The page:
The UK’s first ambient-pressure soft X-ray beamline is helping scientists understand what happens at the interface between solids, vapours, and liquids under near-real life conditions.
At Diamond Light Source, the UK’s national synchrotron, electrons whizz around faster than the speed of light producing a light billions of times brighter than the sun. Scientists can use this to gain deeper insights on pretty much any material from Old Master paintings to deadly viruses. It is here that Professor Georg Held has led the creation of VerSox, the UK’s first ever soft X-ray beamline capable of studying materials in ambient pressures.
The £6.2 million beamline (a lab within the synchrotron) allows users to study closely what happens at the interface between solids and vapours or liquids, under almost real-life conditions, instead of within a vacuum. Scientists can use it to get a more realistic understanding of chemical processes, such as those occurring within batteries or the catalytic converters that remove harmful gases from car exhaust fumes.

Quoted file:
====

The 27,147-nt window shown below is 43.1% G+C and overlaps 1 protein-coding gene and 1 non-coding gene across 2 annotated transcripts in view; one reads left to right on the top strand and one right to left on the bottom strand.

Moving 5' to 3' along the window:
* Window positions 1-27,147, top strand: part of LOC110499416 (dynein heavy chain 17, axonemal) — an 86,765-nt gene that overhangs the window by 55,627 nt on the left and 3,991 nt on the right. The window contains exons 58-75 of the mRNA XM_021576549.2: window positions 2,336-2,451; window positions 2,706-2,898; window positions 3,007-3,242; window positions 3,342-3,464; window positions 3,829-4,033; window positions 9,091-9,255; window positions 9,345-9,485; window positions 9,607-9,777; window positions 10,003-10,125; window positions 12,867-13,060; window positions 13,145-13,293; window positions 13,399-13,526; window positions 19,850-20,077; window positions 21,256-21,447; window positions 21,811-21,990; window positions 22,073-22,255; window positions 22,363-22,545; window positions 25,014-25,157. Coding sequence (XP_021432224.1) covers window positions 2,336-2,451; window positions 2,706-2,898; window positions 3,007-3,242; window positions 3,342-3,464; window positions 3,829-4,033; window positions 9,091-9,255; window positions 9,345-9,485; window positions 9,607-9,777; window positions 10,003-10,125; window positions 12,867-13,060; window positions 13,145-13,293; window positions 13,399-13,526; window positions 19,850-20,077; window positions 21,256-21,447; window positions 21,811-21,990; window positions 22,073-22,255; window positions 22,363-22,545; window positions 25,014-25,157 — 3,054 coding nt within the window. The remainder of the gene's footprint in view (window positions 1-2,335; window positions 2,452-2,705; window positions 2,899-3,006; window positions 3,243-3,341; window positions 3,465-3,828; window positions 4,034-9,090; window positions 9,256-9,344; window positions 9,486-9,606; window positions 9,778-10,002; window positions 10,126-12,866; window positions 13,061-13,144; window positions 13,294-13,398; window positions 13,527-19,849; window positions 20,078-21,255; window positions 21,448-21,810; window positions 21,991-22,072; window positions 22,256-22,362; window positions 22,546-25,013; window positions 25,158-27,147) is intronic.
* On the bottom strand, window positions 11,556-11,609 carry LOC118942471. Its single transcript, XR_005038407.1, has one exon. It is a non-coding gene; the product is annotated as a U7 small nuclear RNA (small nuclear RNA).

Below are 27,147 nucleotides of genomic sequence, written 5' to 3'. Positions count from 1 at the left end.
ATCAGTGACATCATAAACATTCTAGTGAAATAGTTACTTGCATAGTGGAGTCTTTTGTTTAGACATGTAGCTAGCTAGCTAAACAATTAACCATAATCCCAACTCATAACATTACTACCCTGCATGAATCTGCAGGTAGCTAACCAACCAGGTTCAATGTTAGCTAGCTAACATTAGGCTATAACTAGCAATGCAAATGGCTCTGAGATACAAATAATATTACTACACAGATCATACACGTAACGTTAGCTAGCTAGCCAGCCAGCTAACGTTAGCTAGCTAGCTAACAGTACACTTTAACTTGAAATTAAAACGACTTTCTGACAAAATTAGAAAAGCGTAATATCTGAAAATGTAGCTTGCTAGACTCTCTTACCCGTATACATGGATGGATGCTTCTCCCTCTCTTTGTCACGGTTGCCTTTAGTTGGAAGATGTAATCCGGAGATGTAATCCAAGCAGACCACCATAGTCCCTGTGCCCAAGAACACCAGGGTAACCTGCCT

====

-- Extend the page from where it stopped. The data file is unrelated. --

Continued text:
User groups have flocked to VerSox, not just from the UK but also Europe, America, Asia and Africa, and beamline time is always oversubscribed. So far it has delivered more than 7,000 hours of experimental time to academic and industrial users worldwide, including Johnson Matthey, one of the world’s leading manufacturers of catalytic converters.
What is more, Professor Held’s ingenious tweaks to VerSox, including self-cleaning mirrors and corrections to optics that help focus and steer the synchrotron radiation, have solved problems common to all beamlines. They have been adopted by other facilities in France, Sweden, Switzerland and Thailand, helping this expensive, cutting-edge technology to perform more efficiently worldwide.
Find out more
VerSoX branchline B07-B welcomes first users (press release, 28 May 2021)
View the full impact case study on the REF 2021 website: Development of synchrotron facilities at Diamond Light Source for ambient pressure X-ray spectroscopy